A Naitonal Geographic worthy picture of an owl, in Belltown, snapped by @ericofsecrets
From the SeattleTimes Archive
Autumn is a particularly good time to see owls in unlikely places, according to Woodland Park Zoo raptor keeper Tom Aversa, who finds an October owl at Fourth and Pike not completely out of character.
“Fall is when you’ll most likely see dispersing owls in odd habitats — usually young owls looking for food or habitat,” Aversa said. (May is another peak for activity, when owls are busy catching food for their young.) As the season turns to winter, diminished cover makes the birds more visible than at leafier times of year.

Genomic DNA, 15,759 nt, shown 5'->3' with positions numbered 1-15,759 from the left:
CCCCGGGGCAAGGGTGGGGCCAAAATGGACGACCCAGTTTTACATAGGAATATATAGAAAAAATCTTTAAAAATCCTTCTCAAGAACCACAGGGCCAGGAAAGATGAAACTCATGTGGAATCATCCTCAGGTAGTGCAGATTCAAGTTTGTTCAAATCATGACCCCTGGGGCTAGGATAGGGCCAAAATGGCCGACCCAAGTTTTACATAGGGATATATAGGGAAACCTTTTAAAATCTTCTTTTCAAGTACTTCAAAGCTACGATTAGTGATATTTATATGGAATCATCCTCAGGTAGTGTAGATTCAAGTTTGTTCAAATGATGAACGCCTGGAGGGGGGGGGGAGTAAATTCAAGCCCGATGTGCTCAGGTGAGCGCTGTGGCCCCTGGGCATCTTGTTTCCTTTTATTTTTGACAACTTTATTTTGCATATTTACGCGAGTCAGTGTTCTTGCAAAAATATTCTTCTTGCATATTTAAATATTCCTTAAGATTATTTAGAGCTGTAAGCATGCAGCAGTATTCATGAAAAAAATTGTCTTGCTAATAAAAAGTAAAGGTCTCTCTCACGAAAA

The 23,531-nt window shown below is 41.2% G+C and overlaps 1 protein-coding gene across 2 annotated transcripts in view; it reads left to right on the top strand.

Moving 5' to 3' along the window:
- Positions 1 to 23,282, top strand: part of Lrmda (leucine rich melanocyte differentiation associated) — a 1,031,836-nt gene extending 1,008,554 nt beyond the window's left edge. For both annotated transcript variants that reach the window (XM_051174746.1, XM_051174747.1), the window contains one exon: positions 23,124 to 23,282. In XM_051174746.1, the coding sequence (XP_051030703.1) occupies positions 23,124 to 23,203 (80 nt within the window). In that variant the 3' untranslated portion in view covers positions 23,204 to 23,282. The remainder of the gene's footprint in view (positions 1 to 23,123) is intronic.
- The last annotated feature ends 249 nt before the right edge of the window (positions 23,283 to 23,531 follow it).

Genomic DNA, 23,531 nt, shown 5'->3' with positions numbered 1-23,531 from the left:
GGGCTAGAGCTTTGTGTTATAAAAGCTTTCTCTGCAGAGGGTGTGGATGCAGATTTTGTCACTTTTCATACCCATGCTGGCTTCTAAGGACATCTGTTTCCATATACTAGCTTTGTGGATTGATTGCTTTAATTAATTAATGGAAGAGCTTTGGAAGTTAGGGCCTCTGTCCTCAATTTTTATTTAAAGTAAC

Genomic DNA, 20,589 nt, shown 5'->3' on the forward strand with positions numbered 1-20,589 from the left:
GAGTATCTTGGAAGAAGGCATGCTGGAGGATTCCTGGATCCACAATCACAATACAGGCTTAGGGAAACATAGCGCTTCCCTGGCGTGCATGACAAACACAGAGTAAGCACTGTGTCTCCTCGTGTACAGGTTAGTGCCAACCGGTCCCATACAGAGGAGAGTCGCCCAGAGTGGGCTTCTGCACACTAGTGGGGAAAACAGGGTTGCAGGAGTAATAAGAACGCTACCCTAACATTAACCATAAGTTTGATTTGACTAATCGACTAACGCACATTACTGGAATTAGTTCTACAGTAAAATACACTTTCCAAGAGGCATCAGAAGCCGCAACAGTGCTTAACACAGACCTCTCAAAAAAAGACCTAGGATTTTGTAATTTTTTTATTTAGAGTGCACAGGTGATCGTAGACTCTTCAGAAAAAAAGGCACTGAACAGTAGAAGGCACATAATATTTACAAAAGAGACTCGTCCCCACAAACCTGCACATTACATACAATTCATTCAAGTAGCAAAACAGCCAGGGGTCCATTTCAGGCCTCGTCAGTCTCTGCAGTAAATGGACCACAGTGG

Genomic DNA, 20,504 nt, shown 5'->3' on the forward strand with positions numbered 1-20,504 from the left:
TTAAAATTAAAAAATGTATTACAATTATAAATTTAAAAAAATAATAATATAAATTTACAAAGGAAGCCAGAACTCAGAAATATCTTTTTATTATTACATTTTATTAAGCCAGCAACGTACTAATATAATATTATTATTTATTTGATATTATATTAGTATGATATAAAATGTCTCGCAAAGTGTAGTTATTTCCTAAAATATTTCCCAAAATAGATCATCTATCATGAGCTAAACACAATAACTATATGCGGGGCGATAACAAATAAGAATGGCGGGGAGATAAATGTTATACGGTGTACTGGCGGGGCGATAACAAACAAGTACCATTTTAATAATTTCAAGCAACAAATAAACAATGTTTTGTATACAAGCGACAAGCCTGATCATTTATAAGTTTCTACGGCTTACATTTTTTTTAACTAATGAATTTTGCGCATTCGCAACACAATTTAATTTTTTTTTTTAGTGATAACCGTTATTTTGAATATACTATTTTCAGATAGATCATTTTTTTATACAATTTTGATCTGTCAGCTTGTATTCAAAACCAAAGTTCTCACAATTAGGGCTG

One thing is certain: If the urge to go owling on a cold fall or winter evening overcomes you, you’ll be in good company. Aaron Martin and a friend returned downtown at midnight, unable to resist checking whether the barred owl was still on its perch. It was.